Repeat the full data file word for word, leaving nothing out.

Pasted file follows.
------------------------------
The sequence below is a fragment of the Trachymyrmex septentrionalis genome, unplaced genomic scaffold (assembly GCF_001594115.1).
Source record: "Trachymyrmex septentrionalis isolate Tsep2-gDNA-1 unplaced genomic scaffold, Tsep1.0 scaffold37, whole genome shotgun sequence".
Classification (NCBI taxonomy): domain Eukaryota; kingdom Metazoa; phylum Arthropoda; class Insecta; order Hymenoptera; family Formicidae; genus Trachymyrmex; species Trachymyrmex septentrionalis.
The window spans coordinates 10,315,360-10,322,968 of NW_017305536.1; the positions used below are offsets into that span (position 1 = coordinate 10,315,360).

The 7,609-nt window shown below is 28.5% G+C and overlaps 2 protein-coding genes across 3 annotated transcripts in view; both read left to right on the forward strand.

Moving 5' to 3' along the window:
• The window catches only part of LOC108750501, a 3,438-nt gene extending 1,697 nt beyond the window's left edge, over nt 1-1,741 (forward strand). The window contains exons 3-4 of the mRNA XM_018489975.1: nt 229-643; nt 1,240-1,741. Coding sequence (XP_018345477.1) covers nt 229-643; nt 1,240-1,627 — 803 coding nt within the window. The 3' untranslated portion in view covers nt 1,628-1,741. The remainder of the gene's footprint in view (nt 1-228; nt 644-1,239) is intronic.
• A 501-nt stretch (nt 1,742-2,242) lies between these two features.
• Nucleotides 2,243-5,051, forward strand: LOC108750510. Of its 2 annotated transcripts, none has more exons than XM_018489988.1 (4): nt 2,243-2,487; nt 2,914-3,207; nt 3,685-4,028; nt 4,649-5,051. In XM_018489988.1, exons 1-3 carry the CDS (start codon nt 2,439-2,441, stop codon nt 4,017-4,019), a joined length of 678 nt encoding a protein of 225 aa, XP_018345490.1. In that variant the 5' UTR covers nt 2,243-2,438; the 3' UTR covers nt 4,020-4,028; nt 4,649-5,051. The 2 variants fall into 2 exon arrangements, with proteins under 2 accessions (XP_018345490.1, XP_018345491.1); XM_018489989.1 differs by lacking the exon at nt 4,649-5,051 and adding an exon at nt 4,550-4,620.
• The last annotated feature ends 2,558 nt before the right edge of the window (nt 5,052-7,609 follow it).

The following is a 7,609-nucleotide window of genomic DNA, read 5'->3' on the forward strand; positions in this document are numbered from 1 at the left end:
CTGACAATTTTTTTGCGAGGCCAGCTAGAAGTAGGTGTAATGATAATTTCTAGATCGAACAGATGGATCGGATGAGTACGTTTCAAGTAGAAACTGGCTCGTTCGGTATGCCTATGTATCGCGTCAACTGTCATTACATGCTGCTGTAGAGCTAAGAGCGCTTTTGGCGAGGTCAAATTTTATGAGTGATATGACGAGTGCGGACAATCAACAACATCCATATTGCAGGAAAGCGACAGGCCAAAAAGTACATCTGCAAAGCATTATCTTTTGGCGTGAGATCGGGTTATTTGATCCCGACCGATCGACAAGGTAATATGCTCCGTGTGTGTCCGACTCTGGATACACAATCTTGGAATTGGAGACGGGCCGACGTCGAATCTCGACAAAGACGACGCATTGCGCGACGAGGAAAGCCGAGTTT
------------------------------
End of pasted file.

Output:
The sequence below is a fragment of the Trachymyrmex septentrionalis genome, unplaced genomic scaffold (assembly GCF_001594115.1).
Source record: "Trachymyrmex septentrionalis isolate Tsep2-gDNA-1 unplaced genomic scaffold, Tsep1.0 scaffold37, whole genome shotgun sequence".
Classification (NCBI taxonomy): domain Eukaryota; kingdom Metazoa; phylum Arthropoda; class Insecta; order Hymenoptera; family Formicidae; genus Trachymyrmex; species Trachymyrmex septentrionalis.
The window spans coordinates 10,315,360-10,322,968 of NW_017305536.1; the positions used below are offsets into that span (position 1 = coordinate 10,315,360).

The 7,609-nt window shown below is 28.5% G+C and overlaps 2 protein-coding genes across 3 annotated transcripts in view; both read left to right on the forward strand.

Moving 5' to 3' along the window:
• The window catches only part of LOC108750501, a 3,438-nt gene extending 1,697 nt beyond the window's left edge, over nt 1-1,741 (forward strand). The window contains exons 3-4 of the mRNA XM_018489975.1: nt 229-643; nt 1,240-1,741. Coding sequence (XP_018345477.1) covers nt 229-643; nt 1,240-1,627 — 803 coding nt within the window. The 3' untranslated portion in view covers nt 1,628-1,741. The remainder of the gene's footprint in view (nt 1-228; nt 644-1,239) is intronic.
• A 501-nt stretch (nt 1,742-2,242) lies between these two features.
• Nucleotides 2,243-5,051, forward strand: LOC108750510. Of its 2 annotated transcripts, none has more exons than XM_018489988.1 (4): nt 2,243-2,487; nt 2,914-3,207; nt 3,685-4,028; nt 4,649-5,051. In XM_018489988.1, exons 1-3 carry the CDS (start codon nt 2,439-2,441, stop codon nt 4,017-4,019), a joined length of 678 nt encoding a protein of 225 aa, XP_018345490.1. In that variant the 5' UTR covers nt 2,243-2,438; the 3' UTR covers nt 4,020-4,028; nt 4,649-5,051. The 2 variants fall into 2 exon arrangements, with proteins under 2 accessions (XP_018345490.1, XP_018345491.1); XM_018489989.1 differs by lacking the exon at nt 4,649-5,051 and adding an exon at nt 4,550-4,620.
• The last annotated feature ends 2,558 nt before the right edge of the window (nt 5,052-7,609 follow it).

The following is a 7,609-nucleotide window of genomic DNA, read 5'->3' on the forward strand; positions in this document are numbered from 1 at the left end:
CTGACAATTTTTTTGCGAGGCCAGCTAGAAGTAGGTGTAATGATAATTTCTAGATCGAACAGATGGATCGGATGAGTACGTTTCAAGTAGAAACTGGCTCGTTCGGTATGCCTATGTATCGCGTCAACTGTCATTACATGCTGCTGTAGAGCTAAGAGCGCTTTTGGCGAGGTCAAATTTTATGAGTGATATGACGAGTGCGGACAATCAACAACATCCATATTGCAGGAAAGCGACAGGCCAAAAAGTACATCTGCAAAGCATTATCTTTTGGCGTGAGATCGGGTTATTTGATCCCGACCGATCGACAAGGTAATATGCTCCGTGTGTGTCCGACTCTGGATACACAATCTTGGAATTGGAGACGGGCCGACGTCGAATCTCGACAAAGACGACGCATTGCGCGACGAGGAAAGCCGAGTTT